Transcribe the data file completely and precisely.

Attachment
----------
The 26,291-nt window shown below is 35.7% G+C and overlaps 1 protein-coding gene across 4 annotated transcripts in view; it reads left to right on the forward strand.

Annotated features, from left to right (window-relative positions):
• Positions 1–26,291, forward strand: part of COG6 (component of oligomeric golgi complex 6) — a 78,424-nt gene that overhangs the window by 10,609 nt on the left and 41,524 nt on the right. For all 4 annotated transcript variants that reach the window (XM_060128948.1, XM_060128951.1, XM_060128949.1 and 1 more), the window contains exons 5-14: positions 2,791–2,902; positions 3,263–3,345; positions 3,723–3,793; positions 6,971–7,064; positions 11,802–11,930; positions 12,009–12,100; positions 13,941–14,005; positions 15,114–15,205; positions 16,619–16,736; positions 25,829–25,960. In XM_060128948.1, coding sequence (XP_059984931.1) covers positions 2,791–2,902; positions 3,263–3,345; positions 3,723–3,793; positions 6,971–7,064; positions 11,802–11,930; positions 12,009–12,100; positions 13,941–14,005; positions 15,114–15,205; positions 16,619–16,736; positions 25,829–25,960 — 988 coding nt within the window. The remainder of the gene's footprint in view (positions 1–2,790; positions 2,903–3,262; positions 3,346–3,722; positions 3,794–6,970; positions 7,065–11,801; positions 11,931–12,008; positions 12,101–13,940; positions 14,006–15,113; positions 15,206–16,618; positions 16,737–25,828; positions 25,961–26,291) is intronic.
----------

The 26,291-nt window shown below is 35.7% G+C and overlaps 1 protein-coding gene across 4 annotated transcripts in view; it reads left to right on the forward strand.

Annotated features, from left to right (window-relative positions):
• Positions 1–26,291, forward strand: part of COG6 (component of oligomeric golgi complex 6) — a 78,424-nt gene that overhangs the window by 10,609 nt on the left and 41,524 nt on the right. For all 4 annotated transcript variants that reach the window (XM_060128948.1, XM_060128951.1, XM_060128949.1 and 1 more), the window contains exons 5-14: positions 2,791–2,902; positions 3,263–3,345; positions 3,723–3,793; positions 6,971–7,064; positions 11,802–11,930; positions 12,009–12,100; positions 13,941–14,005; positions 15,114–15,205; positions 16,619–16,736; positions 25,829–25,960. In XM_060128948.1, coding sequence (XP_059984931.1) covers positions 2,791–2,902; positions 3,263–3,345; positions 3,723–3,793; positions 6,971–7,064; positions 11,802–11,930; positions 12,009–12,100; positions 13,941–14,005; positions 15,114–15,205; positions 16,619–16,736; positions 25,829–25,960 — 988 coding nt within the window. The remainder of the gene's footprint in view (positions 1–2,790; positions 2,903–3,262; positions 3,346–3,722; positions 3,794–6,970; positions 7,065–11,801; positions 11,931–12,008; positions 12,101–13,940; positions 14,006–15,113; positions 15,206–16,618; positions 16,737–25,828; positions 25,961–26,291) is intronic.